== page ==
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Title: The burden of sepsis in critically ill human immunodeficiency virus-infected patients: a brief review
Authors: Moreira, José
Affilliation: Fundação Oswaldo Cruz. Instituto Nacional de Infectologia Evandro Chagas. Hospital Evandro Chagas, Rio de Janeiro, RJ, Brasil.
Abstract: Since the advent of highly active antiretroviral therapy in 1996, we have seen dramatic changes in morbi-mortality rates from human immunodeficiency virus-positive patients. If on the one hand, the immunologic preservation-associated with the use of current antiretroviral therapy markedly diminishes the incidence of opportunistic infections, on the other hand it extended life expectancy of human immunodeficiency virus-infected individuals similarly to the general population. However, the management of critically ill human immunodeficiency virus-infected patients remains challenging and troublesome for practicing clinician. Sepsis - a complex systemic inflammatory syndrome in response to infection - is the second leading cause of intensive care unit admission in both human immunodeficiency virus-infected and uninfected populations. Recent data have emerged describing a substantial burden of sepsis in the infected population, in addition, to a much poorer prognosis in this group. Many factors contribute to this outcome, including specific etiologies, patterns of inflammation, underlying immune dysregulation related to chronic human immunodeficiency virus infection and delays in prompt diagnosis and treatment. This brief review explores the impact of sepsis in the context of human immunodeficiency virus infection, and proposes future directions for better management and prevention of human immunodeficiency virus-associated sepsis.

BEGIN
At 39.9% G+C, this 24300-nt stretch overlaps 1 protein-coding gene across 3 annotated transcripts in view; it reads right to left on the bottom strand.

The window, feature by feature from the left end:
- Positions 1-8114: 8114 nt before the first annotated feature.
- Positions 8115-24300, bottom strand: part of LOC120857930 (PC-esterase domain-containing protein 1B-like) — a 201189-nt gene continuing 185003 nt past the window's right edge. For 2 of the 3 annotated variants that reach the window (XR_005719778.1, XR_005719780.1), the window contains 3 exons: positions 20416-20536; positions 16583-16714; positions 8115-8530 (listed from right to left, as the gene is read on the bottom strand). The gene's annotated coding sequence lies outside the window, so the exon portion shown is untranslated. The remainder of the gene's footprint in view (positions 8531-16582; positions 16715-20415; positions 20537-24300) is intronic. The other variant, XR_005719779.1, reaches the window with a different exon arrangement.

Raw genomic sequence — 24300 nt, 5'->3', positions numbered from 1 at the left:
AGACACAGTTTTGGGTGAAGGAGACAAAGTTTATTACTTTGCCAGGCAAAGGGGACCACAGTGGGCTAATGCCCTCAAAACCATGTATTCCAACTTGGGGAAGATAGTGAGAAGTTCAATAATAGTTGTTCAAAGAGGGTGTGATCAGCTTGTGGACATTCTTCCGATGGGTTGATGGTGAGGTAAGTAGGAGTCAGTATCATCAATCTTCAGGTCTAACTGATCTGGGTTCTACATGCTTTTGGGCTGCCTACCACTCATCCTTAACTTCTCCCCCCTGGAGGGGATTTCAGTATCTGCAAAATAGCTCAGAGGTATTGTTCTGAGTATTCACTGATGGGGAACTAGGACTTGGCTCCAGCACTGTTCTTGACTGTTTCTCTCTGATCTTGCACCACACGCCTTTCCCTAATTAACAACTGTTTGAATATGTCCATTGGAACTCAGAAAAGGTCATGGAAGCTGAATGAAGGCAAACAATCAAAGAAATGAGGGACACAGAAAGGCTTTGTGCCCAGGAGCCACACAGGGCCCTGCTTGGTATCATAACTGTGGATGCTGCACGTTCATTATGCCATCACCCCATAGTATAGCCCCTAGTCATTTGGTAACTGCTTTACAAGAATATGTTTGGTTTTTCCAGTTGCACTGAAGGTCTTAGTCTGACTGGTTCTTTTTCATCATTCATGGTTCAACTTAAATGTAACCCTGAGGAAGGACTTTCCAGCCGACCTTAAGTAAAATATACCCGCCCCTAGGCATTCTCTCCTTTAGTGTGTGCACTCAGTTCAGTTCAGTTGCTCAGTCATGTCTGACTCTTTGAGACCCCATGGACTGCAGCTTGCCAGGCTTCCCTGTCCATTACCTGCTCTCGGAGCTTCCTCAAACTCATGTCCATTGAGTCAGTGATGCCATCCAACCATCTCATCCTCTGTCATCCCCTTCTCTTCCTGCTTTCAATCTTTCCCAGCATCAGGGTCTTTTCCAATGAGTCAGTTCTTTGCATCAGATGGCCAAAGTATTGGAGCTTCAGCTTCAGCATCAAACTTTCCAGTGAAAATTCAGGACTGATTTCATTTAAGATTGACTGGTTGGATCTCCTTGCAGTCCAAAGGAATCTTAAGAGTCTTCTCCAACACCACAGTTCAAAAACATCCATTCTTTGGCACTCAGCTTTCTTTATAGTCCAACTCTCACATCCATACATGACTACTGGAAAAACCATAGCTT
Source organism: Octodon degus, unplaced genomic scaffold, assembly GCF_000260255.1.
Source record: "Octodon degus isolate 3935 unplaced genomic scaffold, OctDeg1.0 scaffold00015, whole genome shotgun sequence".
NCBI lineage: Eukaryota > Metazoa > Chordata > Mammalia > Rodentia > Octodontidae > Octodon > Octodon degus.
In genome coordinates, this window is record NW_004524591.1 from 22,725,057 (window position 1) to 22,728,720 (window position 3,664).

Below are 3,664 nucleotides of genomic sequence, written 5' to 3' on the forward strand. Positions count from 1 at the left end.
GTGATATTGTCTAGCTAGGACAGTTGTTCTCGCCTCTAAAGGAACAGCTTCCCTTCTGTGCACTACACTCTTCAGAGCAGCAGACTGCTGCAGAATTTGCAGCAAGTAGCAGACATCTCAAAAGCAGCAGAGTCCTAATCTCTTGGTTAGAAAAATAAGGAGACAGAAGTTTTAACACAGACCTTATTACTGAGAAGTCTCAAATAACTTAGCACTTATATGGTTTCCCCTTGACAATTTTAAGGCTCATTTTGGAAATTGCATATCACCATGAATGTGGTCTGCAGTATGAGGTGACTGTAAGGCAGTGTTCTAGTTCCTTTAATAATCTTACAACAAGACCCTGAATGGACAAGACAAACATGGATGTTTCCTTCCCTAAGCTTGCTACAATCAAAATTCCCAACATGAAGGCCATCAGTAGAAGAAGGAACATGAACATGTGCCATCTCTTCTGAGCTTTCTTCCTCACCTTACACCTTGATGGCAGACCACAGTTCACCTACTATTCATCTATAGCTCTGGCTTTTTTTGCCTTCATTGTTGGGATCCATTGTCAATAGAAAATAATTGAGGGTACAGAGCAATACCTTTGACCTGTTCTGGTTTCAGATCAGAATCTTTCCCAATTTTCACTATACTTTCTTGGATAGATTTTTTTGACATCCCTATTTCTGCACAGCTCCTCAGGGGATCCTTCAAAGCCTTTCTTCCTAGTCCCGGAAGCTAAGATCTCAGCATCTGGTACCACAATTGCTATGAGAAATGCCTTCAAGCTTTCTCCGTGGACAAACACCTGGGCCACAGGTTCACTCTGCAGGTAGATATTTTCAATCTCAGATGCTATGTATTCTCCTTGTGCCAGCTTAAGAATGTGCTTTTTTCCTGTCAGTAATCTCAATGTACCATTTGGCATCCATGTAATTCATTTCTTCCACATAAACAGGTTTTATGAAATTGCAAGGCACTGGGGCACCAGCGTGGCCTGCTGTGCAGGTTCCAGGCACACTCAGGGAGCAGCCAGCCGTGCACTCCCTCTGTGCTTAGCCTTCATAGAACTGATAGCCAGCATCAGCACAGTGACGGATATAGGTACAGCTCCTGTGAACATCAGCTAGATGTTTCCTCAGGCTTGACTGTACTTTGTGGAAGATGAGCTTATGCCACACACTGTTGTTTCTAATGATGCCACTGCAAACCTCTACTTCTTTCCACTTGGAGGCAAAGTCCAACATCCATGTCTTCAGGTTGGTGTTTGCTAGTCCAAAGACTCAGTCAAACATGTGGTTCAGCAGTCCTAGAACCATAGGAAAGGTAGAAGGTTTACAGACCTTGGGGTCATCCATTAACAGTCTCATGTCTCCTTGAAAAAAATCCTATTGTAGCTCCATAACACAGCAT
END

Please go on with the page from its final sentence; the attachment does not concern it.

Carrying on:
Keywords: Sepsis
Highly active antiretroviral therapy
Intensive care
Issue Date: 2015
Publisher: Elsevier
Citation: MOREIRA, José. The burden of sepsis in critically ill human immunodeficiency virus-infected patients: a brief review. Brazilian Journal of Infectious Diseases, v. 19, n. 1, p. 77-81, 2015.
DOI: 10.1016/j.bjid.2014.05.010
ISSN: 1413-8670
Copyright: open access
Appears in Collections:INI - Artigos de Periódicos

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